• The rejection of the bitcoin spot ETF – The SEC has rejected all bitcoin spot ETF applications on the basis that none of them guarantee compliance with Section 6(b)(5) of the Securities Exchange Act of 1934. The provision was designed to prevent fraudulent and manipulative market acts and practices, and to protect investors and the public interest. When analysing bitcoin spot ETF applications, the SEC proxies the proposals with commodity ETPs, where each exchange listing the ETP enters a surveillance-sharing agreement with a regulated, significant, market that trades the underlying commodity. Such an agreement is meant to deter manipulations because it facilitates the investigation of manipulations and violations of exchange rules through sharing of information about market trading and clearing activity, and customer identity. Accordingly, the SEC has consistently argued that it will authorise a bitcoin spot ETF only if the applicants establish a comprehensive surveillance-sharing agreement with a regulated and sizeable market, trading the underlying assets that will ensure compliance with the provision of the Securities Exchange Act of 1934. All applicants have sought to demonstrate that means other than surveillance-sharing agreements will effectively prevent fraudulent and manipulative activities and practices, such as, for instance, the concept that the bitcoin market is resistant to fraud and manipulation. The SEC has, however, always deemed such arguments as insufficient and has concluded that the proposed bitcoin spot ETFs have not established that the relevant bitcoin market is resistant to manipulations beyond that of traditional security or commodity markets. The reader willing to examine the SEC reasoning may consult, for instance, the order order link1disapproving the Wilshire-Phoenix’s bitcoin spot ETF proposal or the more recent orderorderlink1 disapproving the VanEck bitcoin spot ETF proposal.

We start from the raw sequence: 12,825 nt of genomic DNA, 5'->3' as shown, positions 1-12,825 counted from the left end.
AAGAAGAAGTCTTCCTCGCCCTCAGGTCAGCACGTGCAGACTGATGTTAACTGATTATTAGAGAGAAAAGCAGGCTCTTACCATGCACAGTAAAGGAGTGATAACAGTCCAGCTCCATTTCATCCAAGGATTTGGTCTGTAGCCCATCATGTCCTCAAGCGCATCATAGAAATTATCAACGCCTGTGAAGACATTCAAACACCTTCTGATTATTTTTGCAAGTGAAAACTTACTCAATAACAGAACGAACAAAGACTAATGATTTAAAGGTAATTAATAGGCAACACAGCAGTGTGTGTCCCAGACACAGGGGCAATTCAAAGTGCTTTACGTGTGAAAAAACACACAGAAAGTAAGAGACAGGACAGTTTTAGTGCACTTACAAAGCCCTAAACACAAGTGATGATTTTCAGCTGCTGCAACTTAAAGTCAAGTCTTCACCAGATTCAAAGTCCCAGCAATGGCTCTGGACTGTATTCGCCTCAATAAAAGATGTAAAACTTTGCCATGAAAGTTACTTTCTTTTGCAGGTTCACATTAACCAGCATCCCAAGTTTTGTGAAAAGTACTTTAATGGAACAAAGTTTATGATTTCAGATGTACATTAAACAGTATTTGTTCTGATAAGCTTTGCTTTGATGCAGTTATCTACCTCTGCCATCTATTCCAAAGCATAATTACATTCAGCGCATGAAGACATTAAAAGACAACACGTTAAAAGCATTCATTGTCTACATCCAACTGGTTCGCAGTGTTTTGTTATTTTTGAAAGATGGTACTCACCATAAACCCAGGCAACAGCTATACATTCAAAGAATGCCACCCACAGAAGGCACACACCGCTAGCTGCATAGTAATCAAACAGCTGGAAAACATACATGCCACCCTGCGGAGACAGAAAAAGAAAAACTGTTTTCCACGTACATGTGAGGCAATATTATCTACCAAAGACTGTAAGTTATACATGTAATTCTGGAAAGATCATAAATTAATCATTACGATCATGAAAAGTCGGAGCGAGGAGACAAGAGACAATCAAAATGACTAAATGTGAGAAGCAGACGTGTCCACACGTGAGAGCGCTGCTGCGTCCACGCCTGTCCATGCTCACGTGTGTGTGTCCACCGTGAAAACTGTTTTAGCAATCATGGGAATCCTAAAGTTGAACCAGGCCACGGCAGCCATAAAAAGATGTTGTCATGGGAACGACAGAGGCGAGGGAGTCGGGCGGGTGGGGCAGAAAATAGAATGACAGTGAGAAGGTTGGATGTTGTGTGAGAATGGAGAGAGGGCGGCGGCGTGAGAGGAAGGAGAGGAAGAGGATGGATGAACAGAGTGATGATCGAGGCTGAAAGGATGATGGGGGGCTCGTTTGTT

• The approval of the bitcoin futures ETF – On 18 October 2021, the SEC approved the trading of the bitcoin futures ETFETFlink1 application submitted by ProShares. The trading commenced on 19 October 2021. The SEC argued that bitcoin futures have been overseen by the Commodity Futures Trading Commission (CFTC) for four years under the provisions of the Investment Company Act of 1940 and that this fact provides the necessary comfort for investor protection. The decision to approve a bitcoin futures ETF before approving a bitcoin spot ETF has triggered several reactions by analysts and policy makers, including from two members of the CongressCongresslink1, who requested a formal statement by the SEC on 3 November 2021 on the argument that a bitcoin futures ETF is inherently riskier than a bitcoin spot ETF. The argument is that a bitcoin spot ETF, being based directly on the asset, provides more protection to investors than a bitcoin futures ETF. A bitcoin futures ETF, which is based on derivatives, is potentially much more volatile than a bitcoin spot ETF and may impose substantially higher fees on investors due the premium at which bitcoin futures typically trade. The congressmen further argued that the perceived potential for fraud and manipulation in the bitcoin markets carries over the bitcoin futures ETF, and that it is counterintuitive that the SEC is more comfortable allowing trading in a bitcoin futures ETF than in a bitcoin spot ETF. Finally, accepting that a bitcoin futures ETF is inherently riskier than a bitcoin spot ETF also means that the permission to trade bitcoin futures ETF while disapproving trading in bitcoin spot ETF overall exposes investors to enhanced risks—complicating the SEC’s mission of protecting investors.